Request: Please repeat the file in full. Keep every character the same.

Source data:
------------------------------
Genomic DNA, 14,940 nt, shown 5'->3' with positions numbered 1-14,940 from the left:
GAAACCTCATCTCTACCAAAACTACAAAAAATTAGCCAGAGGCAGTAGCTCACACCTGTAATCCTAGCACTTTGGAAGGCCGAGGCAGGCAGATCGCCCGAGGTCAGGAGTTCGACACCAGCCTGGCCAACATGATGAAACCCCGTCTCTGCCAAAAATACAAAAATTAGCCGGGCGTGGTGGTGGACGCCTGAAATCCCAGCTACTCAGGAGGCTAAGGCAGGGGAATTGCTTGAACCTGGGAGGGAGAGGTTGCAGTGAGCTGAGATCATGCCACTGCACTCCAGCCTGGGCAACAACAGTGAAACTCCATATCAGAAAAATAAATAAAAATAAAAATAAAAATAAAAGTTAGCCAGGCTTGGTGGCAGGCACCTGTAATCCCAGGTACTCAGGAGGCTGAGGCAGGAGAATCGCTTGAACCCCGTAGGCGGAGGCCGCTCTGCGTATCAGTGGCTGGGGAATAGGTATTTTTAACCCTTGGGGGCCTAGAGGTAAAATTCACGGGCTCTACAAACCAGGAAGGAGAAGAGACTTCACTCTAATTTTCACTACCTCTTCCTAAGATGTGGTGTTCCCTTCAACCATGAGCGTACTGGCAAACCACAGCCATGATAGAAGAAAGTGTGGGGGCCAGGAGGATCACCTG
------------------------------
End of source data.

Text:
Genomic DNA, 14,940 nt, shown 5'->3' with positions numbered 1-14,940 from the left:
GAAACCTCATCTCTACCAAAACTACAAAAAATTAGCCAGAGGCAGTAGCTCACACCTGTAATCCTAGCACTTTGGAAGGCCGAGGCAGGCAGATCGCCCGAGGTCAGGAGTTCGACACCAGCCTGGCCAACATGATGAAACCCCGTCTCTGCCAAAAATACAAAAATTAGCCGGGCGTGGTGGTGGACGCCTGAAATCCCAGCTACTCAGGAGGCTAAGGCAGGGGAATTGCTTGAACCTGGGAGGGAGAGGTTGCAGTGAGCTGAGATCATGCCACTGCACTCCAGCCTGGGCAACAACAGTGAAACTCCATATCAGAAAAATAAATAAAAATAAAAATAAAAATAAAAGTTAGCCAGGCTTGGTGGCAGGCACCTGTAATCCCAGGTACTCAGGAGGCTGAGGCAGGAGAATCGCTTGAACCCCGTAGGCGGAGGCCGCTCTGCGTATCAGTGGCTGGGGAATAGGTATTTTTAACCCTTGGGGGCCTAGAGGTAAAATTCACGGGCTCTACAAACCAGGAAGGAGAAGAGACTTCACTCTAATTTTCACTACCTCTTCCTAAGATGTGGTGTTCCCTTCAACCATGAGCGTACTGGCAAACCACAGCCATGATAGAAGAAAGTGTGGGGGCCAGGAGGATCACCTG